The Internal Revenue Law regards as a trader or dealer in wines and liquors at wholesale or retail every person who on his own account or on commission sells or offers for sale distilled spirits, wines, and liquors, fermented or unfermented, according to the quantity he may sell at a single sale. The defendant not having sold on his own account or on commission to Rufina Maravilla the anisado and gin in question, and there being neither evidence nor the slightest indication in the case that he obtained from the dealer in Bauan, or that such dealer had offered him, any remuneration as a commission or in any other way for the delivery of said anisado and gin to Rufina Maravilla, and it appearing solely that the defendant was the intermediary of whom the woman availed herself to purchase those articles in Bauan for her shop and for the sale whereof she had the necessary license, it cannot be said that the defendant has engaged in the traffic in liquors in any amount or that he has violated section 66 of the said Act.

But the court, taking into account the proof that Rufina Maravilla had agreed to pay the defendant the value of the vino in hemp and that as she had not yet made such payment the vino was not delivered to her, held in its judgment that the facts related therein constituted the violation provided for and penalized by said section 66, because, according to the sentence itself, at bottom the said facts constituted traffic in liquors at wholesale in a clandestine manner, for the defendant lacked a license therefor and yet was profiting by acquiring the vino at the request of another person, upon whom he imposed conditions as the article in which payment for the vino he had acquired should be made.

As has already been noted, there is not sufficient evidence that an agreement regarding the payment in hemp was entered into between the defendant and Rufina Maravilla, for she and her husband denied the statement attributed to them on this point by the provincial treasurer and his deputy; neither is there any evidence that the fact that said payment in the article agreed upon had not been made was the reason why the anisado and gin had not yet been delivered to their owner when they were found in the defendant’s storeroom, especially when no proof has been presented by the prosecution to offset the statement of the patron of the boat. Nor is it proven, granting that such agreement was actually made, that the defendant profited or proposed to derive profit, because the amount of hemp he should have received from Rufina in payment for those articles does not appear, and in the absence of this fact the profit which, it is alleged, would have accrued to him from the alleged transaction of resale cannot be determined. On the other hand, what does appear to be proven beyond all doubt is that Rufina Maravilla was the owner of the anisado and the gin, that she had the proper license to sell it and that the corresponding invoice was made out in her name; nor as a convincing reason for the existence of the alleged profit on the part of the defendant may we take into account the finding of the trial court to the effect that it is incredible that the defendant, who was engaged in the retail sale of vino, would, at the request of another person selling vino, gratuitously buy some for her, thereby aiding her in competing with him in the business, because it is still less credible that such a person would agree to pay the defendant with hemp for the value of the vino bought by him for her, thus giving him an opportunity and facilities for profiting through the resale of the hemp to such extent as she would fail to profit by making the payment in such article instead of in money, having later to sell the vino is her shop at the same price as the defendant in his and consequently suffering another loss.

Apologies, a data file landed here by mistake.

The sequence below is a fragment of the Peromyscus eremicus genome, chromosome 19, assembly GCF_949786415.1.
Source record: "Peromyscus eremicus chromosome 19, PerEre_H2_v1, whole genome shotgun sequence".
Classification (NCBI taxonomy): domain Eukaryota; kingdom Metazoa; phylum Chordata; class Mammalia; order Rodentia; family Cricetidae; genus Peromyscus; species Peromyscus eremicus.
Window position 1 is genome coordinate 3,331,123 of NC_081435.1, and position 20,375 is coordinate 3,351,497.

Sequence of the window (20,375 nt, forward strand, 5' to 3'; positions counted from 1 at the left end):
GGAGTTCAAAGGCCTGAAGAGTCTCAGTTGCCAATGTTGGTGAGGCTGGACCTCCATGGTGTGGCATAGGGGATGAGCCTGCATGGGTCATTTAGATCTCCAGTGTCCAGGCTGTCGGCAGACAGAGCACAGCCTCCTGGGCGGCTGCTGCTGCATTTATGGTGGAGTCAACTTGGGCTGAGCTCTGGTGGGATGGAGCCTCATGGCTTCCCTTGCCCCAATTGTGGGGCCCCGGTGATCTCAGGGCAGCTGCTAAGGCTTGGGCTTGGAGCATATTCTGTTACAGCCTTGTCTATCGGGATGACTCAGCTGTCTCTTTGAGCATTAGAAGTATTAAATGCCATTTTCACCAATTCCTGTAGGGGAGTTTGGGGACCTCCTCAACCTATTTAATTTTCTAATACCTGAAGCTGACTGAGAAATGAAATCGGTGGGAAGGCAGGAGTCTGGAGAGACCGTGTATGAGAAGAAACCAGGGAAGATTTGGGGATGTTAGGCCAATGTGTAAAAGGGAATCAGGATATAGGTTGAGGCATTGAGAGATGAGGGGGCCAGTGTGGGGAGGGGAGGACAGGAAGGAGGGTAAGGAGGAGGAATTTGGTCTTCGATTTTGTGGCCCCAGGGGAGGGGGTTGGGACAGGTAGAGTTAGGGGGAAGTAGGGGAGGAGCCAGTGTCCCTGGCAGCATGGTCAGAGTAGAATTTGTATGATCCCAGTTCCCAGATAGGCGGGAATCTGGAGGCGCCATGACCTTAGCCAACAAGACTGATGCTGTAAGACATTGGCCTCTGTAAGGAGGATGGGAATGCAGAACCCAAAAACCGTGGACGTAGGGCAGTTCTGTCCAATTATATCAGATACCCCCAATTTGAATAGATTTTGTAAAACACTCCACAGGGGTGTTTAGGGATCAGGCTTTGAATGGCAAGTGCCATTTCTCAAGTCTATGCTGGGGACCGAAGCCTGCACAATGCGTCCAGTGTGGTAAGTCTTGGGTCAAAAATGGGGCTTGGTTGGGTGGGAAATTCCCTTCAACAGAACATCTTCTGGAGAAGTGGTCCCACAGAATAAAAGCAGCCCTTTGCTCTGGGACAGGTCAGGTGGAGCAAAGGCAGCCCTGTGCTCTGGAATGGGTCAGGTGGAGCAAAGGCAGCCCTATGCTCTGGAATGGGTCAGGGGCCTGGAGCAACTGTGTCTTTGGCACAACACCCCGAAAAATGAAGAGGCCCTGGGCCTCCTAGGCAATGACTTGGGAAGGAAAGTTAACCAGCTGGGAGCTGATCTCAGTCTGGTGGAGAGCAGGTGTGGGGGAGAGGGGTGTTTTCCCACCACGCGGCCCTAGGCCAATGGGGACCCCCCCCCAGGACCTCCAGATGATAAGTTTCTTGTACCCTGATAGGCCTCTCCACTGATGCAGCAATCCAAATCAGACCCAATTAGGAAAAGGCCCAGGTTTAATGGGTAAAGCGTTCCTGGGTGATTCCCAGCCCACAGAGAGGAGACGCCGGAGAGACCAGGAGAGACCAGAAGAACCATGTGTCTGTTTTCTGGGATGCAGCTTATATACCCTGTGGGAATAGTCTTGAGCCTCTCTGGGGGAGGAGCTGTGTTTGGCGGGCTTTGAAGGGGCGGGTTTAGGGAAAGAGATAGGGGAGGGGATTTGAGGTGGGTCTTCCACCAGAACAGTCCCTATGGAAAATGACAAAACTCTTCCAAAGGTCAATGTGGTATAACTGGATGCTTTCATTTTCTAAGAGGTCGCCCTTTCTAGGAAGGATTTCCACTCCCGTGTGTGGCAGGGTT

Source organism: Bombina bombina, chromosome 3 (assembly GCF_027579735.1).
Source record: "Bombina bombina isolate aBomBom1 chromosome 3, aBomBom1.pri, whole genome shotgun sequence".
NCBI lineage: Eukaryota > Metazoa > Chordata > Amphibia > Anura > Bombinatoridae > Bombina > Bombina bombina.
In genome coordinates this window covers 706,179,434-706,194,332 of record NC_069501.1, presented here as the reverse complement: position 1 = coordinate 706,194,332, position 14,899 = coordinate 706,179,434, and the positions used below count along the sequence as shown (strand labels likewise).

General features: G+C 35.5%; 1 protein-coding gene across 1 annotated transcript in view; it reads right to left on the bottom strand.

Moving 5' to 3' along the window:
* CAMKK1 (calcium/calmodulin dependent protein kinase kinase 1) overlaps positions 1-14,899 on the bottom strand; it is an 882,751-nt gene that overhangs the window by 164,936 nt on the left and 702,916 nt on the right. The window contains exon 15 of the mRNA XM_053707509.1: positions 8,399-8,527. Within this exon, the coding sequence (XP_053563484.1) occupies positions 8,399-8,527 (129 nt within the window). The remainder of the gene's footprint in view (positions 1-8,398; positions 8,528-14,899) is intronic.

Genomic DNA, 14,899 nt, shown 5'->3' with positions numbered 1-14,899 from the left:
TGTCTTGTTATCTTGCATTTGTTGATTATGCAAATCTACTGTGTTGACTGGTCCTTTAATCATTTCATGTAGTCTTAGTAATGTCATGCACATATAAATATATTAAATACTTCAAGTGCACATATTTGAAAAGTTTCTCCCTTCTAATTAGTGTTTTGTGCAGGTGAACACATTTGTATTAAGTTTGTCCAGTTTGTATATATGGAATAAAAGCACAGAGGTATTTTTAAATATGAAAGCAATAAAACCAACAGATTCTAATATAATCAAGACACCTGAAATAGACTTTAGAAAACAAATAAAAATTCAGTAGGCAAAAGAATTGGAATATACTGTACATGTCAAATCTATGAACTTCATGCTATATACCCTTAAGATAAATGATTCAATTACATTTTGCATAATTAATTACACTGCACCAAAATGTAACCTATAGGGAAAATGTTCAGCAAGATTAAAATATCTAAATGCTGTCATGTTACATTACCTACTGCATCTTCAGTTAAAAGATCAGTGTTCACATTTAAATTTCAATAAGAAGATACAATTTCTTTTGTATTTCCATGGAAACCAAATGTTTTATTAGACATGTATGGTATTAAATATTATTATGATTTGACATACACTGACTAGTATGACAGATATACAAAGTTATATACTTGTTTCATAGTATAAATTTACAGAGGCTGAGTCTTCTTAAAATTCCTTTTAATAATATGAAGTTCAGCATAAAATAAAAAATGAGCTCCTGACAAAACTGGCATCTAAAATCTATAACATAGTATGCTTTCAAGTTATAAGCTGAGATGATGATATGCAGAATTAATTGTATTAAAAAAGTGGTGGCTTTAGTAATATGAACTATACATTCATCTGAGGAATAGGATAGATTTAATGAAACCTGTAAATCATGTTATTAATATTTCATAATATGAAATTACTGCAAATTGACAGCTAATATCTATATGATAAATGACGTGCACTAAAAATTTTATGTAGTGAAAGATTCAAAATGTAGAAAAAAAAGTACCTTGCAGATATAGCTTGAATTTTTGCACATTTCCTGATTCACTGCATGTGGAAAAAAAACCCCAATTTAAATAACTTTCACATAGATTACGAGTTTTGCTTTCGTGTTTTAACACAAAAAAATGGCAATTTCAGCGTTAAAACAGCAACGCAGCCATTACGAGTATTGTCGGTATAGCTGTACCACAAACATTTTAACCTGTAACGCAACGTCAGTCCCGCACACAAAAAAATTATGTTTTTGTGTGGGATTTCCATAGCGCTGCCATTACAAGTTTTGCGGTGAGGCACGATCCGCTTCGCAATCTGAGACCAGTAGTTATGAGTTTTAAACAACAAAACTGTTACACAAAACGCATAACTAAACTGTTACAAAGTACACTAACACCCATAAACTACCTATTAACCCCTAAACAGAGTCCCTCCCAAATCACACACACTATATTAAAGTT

In view of the foregoing, and as the defendant is not guilty of the violation attributed to him in the complaint, we reverse the judgment appealed from and freely acquit him; with the costs of both instances de officio.

Arellano, C.J., Carson, Moreland and Trent, JJ., concur.